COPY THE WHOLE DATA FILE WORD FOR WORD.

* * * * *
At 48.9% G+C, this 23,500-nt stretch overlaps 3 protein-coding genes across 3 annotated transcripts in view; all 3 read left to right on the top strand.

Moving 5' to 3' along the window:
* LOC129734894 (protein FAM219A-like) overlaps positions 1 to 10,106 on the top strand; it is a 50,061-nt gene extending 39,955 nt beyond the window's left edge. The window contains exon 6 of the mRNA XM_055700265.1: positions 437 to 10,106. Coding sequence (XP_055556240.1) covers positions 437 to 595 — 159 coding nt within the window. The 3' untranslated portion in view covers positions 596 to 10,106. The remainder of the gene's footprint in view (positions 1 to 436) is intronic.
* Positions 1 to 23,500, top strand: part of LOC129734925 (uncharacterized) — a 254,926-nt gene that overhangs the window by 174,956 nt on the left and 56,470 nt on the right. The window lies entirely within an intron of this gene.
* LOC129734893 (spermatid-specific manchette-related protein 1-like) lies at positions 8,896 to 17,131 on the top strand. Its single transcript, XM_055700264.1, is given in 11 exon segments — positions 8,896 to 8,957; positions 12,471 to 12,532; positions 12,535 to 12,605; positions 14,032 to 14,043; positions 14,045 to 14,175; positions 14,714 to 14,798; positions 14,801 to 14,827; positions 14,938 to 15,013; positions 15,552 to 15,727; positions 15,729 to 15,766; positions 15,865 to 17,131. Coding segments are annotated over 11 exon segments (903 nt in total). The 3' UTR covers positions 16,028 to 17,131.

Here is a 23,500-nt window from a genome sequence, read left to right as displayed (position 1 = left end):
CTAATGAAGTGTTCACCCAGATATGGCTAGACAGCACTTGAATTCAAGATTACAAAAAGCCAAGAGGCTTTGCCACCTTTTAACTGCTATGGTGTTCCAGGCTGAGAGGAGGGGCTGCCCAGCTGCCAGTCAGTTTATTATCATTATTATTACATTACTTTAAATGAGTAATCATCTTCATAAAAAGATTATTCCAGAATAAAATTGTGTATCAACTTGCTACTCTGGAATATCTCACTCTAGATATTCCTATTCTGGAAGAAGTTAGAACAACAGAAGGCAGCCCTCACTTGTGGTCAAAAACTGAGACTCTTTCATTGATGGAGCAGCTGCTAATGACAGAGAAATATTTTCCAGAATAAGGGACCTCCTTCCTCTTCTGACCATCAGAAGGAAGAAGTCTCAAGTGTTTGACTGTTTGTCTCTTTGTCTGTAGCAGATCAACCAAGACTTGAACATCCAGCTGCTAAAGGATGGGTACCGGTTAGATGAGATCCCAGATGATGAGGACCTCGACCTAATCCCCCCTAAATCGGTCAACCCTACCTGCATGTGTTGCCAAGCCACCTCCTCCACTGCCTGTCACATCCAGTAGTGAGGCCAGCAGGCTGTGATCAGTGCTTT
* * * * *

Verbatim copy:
At 48.9% G+C, this 23,500-nt stretch overlaps 3 protein-coding genes across 3 annotated transcripts in view; all 3 read left to right on the top strand.

Moving 5' to 3' along the window:
* LOC129734894 (protein FAM219A-like) overlaps positions 1 to 10,106 on the top strand; it is a 50,061-nt gene extending 39,955 nt beyond the window's left edge. The window contains exon 6 of the mRNA XM_055700265.1: positions 437 to 10,106. Coding sequence (XP_055556240.1) covers positions 437 to 595 — 159 coding nt within the window. The 3' untranslated portion in view covers positions 596 to 10,106. The remainder of the gene's footprint in view (positions 1 to 436) is intronic.
* Positions 1 to 23,500, top strand: part of LOC129734925 (uncharacterized) — a 254,926-nt gene that overhangs the window by 174,956 nt on the left and 56,470 nt on the right. The window lies entirely within an intron of this gene.
* LOC129734893 (spermatid-specific manchette-related protein 1-like) lies at positions 8,896 to 17,131 on the top strand. Its single transcript, XM_055700264.1, is given in 11 exon segments — positions 8,896 to 8,957; positions 12,471 to 12,532; positions 12,535 to 12,605; positions 14,032 to 14,043; positions 14,045 to 14,175; positions 14,714 to 14,798; positions 14,801 to 14,827; positions 14,938 to 15,013; positions 15,552 to 15,727; positions 15,729 to 15,766; positions 15,865 to 17,131. Coding segments are annotated over 11 exon segments (903 nt in total). The 3' UTR covers positions 16,028 to 17,131.

Here is a 23,500-nt window from a genome sequence, read left to right as displayed (position 1 = left end):
CTAATGAAGTGTTCACCCAGATATGGCTAGACAGCACTTGAATTCAAGATTACAAAAAGCCAAGAGGCTTTGCCACCTTTTAACTGCTATGGTGTTCCAGGCTGAGAGGAGGGGCTGCCCAGCTGCCAGTCAGTTTATTATCATTATTATTACATTACTTTAAATGAGTAATCATCTTCATAAAAAGATTATTCCAGAATAAAATTGTGTATCAACTTGCTACTCTGGAATATCTCACTCTAGATATTCCTATTCTGGAAGAAGTTAGAACAACAGAAGGCAGCCCTCACTTGTGGTCAAAAACTGAGACTCTTTCATTGATGGAGCAGCTGCTAATGACAGAGAAATATTTTCCAGAATAAGGGACCTCCTTCCTCTTCTGACCATCAGAAGGAAGAAGTCTCAAGTGTTTGACTGTTTGTCTCTTTGTCTGTAGCAGATCAACCAAGACTTGAACATCCAGCTGCTAAAGGATGGGTACCGGTTAGATGAGATCCCAGATGATGAGGACCTCGACCTAATCCCCCCTAAATCGGTCAACCCTACCTGCATGTGTTGCCAAGCCACCTCCTCCACTGCCTGTCACATCCAGTAGTGAGGCCAGCAGGCTGTGATCAGTGCTTT